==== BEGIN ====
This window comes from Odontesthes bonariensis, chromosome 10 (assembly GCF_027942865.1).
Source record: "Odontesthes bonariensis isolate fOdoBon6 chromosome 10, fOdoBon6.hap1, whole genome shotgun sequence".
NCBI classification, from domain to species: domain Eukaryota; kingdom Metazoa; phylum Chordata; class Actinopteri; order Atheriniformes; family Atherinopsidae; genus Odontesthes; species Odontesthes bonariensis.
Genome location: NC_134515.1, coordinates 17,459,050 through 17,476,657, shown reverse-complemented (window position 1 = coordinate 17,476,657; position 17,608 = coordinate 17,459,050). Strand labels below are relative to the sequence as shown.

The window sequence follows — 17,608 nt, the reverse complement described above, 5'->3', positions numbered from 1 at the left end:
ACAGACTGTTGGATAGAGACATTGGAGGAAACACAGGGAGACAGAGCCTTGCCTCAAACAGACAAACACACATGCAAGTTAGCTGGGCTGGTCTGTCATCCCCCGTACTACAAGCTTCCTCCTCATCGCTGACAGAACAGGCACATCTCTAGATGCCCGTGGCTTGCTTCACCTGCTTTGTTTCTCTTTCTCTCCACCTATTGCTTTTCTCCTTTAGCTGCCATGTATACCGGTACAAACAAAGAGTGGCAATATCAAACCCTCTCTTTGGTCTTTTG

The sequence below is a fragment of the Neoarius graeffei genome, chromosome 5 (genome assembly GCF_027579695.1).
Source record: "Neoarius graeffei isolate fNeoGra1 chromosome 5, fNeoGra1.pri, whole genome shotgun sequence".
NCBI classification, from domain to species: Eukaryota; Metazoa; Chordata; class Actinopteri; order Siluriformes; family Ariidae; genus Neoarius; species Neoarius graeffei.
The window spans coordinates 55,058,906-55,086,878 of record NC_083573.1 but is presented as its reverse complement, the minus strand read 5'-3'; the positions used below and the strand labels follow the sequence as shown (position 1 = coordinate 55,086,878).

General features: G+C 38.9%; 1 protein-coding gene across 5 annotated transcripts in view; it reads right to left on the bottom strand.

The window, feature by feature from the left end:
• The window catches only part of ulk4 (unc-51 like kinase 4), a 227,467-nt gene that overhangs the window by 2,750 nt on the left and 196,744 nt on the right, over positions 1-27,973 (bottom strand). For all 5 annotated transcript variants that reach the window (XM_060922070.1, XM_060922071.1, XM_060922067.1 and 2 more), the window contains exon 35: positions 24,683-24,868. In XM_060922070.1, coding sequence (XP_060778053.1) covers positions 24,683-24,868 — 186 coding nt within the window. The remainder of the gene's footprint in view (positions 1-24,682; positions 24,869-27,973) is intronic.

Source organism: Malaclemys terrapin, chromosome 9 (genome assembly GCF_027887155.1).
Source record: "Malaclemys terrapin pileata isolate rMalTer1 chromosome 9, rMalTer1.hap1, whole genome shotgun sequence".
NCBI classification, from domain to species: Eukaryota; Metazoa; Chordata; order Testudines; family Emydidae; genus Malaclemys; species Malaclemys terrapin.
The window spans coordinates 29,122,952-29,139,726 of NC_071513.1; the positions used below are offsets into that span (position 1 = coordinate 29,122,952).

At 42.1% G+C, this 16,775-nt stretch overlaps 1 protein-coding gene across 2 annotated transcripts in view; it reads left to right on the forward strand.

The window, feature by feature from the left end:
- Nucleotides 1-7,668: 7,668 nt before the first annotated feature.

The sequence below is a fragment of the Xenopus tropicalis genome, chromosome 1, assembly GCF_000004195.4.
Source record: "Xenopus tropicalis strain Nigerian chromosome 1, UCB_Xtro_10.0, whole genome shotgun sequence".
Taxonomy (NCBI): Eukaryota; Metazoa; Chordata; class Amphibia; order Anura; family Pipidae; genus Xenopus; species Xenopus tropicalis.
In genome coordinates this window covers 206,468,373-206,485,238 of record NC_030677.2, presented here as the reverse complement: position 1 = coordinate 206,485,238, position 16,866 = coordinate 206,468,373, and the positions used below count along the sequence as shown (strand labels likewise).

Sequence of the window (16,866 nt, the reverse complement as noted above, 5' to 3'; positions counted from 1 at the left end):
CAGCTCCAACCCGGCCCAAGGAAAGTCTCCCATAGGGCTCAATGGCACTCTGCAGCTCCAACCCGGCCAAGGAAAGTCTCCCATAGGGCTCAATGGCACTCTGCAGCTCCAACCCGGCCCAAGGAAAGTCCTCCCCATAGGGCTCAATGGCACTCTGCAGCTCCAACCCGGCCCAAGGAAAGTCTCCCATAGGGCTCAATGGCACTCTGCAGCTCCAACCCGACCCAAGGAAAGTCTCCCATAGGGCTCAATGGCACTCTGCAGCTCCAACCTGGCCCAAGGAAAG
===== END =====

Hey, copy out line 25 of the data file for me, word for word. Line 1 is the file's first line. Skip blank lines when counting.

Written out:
Sequence of the window (16,866 nt, the reverse complement as noted above, 5' to 3'; positions counted from 1 at the left end):